Comune di Selargius
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Neo-eneolitico village of su Coddu/Canelles

Five thousand years ago (circa 3400-2850 BC) where the location of “Su Coddu” is today, arose one of the largest villages in the whole Mediterranean of Nuragic period. In 1981, during the development works of the area, some archaeological finds were undiscovered. This discovery gave the start to numerous excavation works that highlighted the complexity of the settlement, of which unfortunately only a small part remains visible today between via Nenni and via De Gasperi. The numerous materials found are kept at the former Caserma cavalleggeri in Selargius.

The choice made by man to settle in this area was not accidental but linked to the morphological characteristics of the territory, which seemed very different from what it is today. A stream ran through oaks, olive trees, fig trees and wild vines and the pond was a few kilometers away from the pond of Molentargius. Mother Nature provided much of the resources useful for the subsistence of the village.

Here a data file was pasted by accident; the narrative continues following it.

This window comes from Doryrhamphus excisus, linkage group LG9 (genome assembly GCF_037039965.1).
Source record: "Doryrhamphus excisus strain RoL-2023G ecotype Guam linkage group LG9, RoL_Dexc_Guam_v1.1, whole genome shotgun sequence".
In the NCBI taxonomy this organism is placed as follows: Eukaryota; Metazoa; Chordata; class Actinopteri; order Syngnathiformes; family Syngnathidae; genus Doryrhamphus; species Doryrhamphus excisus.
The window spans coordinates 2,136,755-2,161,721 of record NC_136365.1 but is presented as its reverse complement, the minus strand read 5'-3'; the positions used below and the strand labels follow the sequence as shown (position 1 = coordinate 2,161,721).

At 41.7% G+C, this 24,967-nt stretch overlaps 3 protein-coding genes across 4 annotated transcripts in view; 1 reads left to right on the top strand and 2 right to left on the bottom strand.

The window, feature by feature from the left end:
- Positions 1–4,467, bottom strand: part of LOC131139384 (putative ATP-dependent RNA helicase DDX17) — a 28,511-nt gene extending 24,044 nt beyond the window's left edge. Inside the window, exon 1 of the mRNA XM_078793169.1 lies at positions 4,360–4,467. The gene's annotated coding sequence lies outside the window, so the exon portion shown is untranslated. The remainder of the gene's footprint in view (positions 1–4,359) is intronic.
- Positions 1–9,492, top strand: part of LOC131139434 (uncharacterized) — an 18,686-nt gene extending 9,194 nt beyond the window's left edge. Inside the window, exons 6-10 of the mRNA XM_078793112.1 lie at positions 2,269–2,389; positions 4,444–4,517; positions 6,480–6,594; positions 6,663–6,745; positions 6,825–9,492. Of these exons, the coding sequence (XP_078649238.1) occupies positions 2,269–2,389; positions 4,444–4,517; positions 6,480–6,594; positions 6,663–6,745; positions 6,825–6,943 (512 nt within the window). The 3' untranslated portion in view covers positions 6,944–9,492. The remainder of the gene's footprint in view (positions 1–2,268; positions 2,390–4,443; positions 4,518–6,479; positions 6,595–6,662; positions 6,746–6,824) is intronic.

While men were engaged in hunting and fishing, women took care of picking mollusks and wild fruits. Over time the activities became more and more complex, which included the breeding, the cultivation of cereals, the weaving, the metallurgy, the production of ceramics and the processing of stone and obsidian. Most of the objects found were made for practical use (jugs, pots, pestles, scrapers, spearheads, needles) but there were also those created with a purely ornamental purpose such as shell necklaces and pendants of various materials, or likely linked to the sacred like the statues of the Mother Goddess. One of the most important findings is undoubtedly a terracotta crucible, which testifies to the on-site melting of metals. Life inside the village took place mainly in the open spaces where hearths, bids for the waste, and water wells were available to the community. The huts, at least 120 of them, mostly circular in shape, were covered by a roof made using reeds, timber and mud, had several functions. Some huts were used as houses, others reserved for the storage of supplies or used as a workplace for grinding cereals, cooking food and processing obsidian. The absence of defensive or control structures makes us think that the inhabitants of Su Coddu lived together peacefully with those of the nearby village of Terramaini, sharing the same natural resources and having social interaction.

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